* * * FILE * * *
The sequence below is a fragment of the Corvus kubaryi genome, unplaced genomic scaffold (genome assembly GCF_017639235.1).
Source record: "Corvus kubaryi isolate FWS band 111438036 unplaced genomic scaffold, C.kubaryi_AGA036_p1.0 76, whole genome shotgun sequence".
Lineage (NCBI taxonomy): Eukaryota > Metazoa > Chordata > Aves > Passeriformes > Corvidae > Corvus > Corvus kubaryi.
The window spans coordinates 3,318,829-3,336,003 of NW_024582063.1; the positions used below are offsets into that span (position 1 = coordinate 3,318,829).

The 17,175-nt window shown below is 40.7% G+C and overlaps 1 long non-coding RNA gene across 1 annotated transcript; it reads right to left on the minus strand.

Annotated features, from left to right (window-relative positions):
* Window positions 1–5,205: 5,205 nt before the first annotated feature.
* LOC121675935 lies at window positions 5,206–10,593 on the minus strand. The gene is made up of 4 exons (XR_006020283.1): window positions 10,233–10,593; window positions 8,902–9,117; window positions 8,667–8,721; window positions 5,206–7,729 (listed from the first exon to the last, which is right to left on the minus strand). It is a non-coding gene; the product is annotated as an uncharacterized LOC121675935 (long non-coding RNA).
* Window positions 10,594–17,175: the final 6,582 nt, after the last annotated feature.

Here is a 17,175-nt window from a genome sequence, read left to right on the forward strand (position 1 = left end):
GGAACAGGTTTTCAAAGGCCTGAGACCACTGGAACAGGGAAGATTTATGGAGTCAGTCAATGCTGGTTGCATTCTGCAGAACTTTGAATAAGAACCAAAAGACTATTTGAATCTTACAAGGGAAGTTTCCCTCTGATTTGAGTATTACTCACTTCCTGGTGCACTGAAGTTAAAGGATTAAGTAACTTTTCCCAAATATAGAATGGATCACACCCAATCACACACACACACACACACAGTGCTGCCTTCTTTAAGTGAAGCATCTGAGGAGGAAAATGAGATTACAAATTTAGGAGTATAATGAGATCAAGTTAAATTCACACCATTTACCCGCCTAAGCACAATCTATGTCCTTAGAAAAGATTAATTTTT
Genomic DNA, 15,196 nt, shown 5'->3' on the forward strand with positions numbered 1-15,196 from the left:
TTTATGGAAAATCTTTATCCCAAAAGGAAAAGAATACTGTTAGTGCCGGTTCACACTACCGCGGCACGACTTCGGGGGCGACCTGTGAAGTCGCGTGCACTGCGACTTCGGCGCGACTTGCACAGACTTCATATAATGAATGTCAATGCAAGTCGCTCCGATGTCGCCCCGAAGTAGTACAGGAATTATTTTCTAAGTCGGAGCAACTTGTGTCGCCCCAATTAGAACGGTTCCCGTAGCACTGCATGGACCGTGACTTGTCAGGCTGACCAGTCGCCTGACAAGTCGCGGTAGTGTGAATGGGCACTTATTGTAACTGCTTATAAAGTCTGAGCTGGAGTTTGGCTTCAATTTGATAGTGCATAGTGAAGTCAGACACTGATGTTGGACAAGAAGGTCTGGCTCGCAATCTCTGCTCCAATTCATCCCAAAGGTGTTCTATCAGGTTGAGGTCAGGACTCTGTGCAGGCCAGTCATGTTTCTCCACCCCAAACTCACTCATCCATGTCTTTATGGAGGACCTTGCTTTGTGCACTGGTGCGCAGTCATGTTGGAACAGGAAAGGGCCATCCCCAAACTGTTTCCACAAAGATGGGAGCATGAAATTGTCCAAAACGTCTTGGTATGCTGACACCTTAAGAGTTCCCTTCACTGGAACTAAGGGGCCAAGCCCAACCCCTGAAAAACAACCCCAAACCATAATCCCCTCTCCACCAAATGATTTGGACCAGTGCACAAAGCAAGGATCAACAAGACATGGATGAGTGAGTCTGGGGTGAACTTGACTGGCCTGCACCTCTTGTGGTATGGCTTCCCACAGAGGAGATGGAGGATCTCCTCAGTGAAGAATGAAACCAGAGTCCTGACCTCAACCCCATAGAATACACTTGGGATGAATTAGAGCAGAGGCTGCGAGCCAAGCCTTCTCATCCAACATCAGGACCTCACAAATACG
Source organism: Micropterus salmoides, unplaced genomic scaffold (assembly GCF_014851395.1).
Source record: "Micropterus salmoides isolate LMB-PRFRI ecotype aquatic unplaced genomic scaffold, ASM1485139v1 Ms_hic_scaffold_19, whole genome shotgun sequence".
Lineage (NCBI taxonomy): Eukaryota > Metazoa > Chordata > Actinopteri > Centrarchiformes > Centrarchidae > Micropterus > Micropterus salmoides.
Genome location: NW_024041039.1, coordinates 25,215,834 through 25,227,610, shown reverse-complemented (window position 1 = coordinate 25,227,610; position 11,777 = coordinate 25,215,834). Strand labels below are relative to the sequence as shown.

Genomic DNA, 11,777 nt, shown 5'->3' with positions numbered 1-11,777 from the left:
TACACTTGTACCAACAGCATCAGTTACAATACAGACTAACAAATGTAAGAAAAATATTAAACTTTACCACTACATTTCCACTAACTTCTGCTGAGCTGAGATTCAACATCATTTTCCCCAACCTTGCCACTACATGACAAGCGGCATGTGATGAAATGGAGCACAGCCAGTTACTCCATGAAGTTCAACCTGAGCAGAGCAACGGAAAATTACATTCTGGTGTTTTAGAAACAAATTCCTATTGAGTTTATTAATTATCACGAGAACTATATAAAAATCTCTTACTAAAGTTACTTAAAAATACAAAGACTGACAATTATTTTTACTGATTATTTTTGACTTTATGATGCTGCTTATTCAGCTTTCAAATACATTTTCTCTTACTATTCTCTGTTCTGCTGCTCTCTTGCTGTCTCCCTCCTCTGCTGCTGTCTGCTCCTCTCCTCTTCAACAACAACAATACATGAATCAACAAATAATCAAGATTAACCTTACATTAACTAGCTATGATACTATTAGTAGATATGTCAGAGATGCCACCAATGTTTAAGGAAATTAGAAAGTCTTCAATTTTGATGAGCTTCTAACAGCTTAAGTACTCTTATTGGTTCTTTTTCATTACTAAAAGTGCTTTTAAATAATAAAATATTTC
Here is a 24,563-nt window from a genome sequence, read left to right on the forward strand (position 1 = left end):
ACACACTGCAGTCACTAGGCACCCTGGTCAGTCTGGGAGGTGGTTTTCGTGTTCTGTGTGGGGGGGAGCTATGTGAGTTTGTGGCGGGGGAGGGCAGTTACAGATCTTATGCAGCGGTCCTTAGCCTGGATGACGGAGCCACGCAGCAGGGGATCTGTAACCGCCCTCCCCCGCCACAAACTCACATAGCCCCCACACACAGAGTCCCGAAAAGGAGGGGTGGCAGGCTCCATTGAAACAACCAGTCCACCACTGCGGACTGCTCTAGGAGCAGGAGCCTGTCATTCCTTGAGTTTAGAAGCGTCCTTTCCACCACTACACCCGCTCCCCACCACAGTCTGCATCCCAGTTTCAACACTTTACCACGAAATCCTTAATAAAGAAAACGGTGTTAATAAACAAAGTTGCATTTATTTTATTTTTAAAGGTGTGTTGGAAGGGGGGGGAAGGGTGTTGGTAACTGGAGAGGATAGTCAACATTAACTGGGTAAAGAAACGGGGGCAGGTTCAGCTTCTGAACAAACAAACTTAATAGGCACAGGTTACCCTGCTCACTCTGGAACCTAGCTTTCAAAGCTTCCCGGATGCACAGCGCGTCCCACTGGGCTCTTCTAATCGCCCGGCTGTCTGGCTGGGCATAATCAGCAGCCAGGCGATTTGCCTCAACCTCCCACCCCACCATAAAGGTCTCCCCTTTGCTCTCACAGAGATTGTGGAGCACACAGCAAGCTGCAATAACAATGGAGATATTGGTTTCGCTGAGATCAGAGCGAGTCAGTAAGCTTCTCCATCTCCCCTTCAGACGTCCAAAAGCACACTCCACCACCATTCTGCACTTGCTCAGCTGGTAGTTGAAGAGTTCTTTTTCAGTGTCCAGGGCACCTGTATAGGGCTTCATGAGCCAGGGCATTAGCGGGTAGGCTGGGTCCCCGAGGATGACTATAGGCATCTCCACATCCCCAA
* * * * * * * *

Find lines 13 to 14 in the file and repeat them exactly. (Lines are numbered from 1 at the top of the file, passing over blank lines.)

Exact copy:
TTTATGGAAAATCTTTATCCCAAAAGGAAAAGAATACTGTTAGTGCCGGTTCACACTACCGCGGCACGACTTCGGGGGCGACCTGTGAAGTCGCGTGCACTGCGACTTCGGCGCGACTTGCACAGACTTCATATAATGAATGTCAATGCAAGTCGCTCCGATGTCGCCCCGAAGTAGTACAGGAATTATTTTCTAAGTCGGAGCAACTTGTGTCGCCCCAATTAGAACGGTTCCCGTAGCACTGCATGGACCGTGACTTGTCAGGCTGACCAGTCGCCTGACAAGTCGCGGTAGTGTGAATGGGCACTTATTGTAACTGCTTATAAAGTCTGAGCTGGAGTTTGGCTTCAATTTGATAGTGCATAGTGAAGTCAGACACTGATGTTGGACAAGAAGGTCTGGCTCGCAATCTCTGCTCCAATTCATCCCAAAGGTGTTCTATCAGGTTGAGGTCAGGACTCTGTGCAGGCCAGTCATGTTTCTCCACCCCAAACTCACTCATCCATGTCTTTATGGAGGACCTTGCTTTGTGCACTGGTGCGCAGTCATGTTGGAACAGGAAAGGGCCATCCCCAAACTGTTTCCACAAAGATGGGAGCATGAAATTGTCCAAAACGTCTTGGTATGCTGACACCTTAAGAGTTCCCTTCACTGGAACTAAGGGGCCAAGCCCAACCCCTGAAAAACAACCCCAAACCATAATCCCCTCTCCACCAAATGATTTGGACCAGTGCACAAAGCAAGGATCAACAAGACATGGATGAGTGAGTCTGGGGTGAACTTGACTGGCCTGCACCTCTTGTGGTATGGCTTCCCACAGAGGAGATGGAGGATCTCCTCAGTGAAGAATGAAACCAGAGTCCTGACCTCAACCCCATAGAATACACTTGGGATGAATTAGAGCAGAGGCTGCGAGCCAAGCCTTCTCATCCAACATCAGGACCTCACAAATACG
Source organism: Micropterus salmoides, unplaced genomic scaffold (assembly GCF_014851395.1).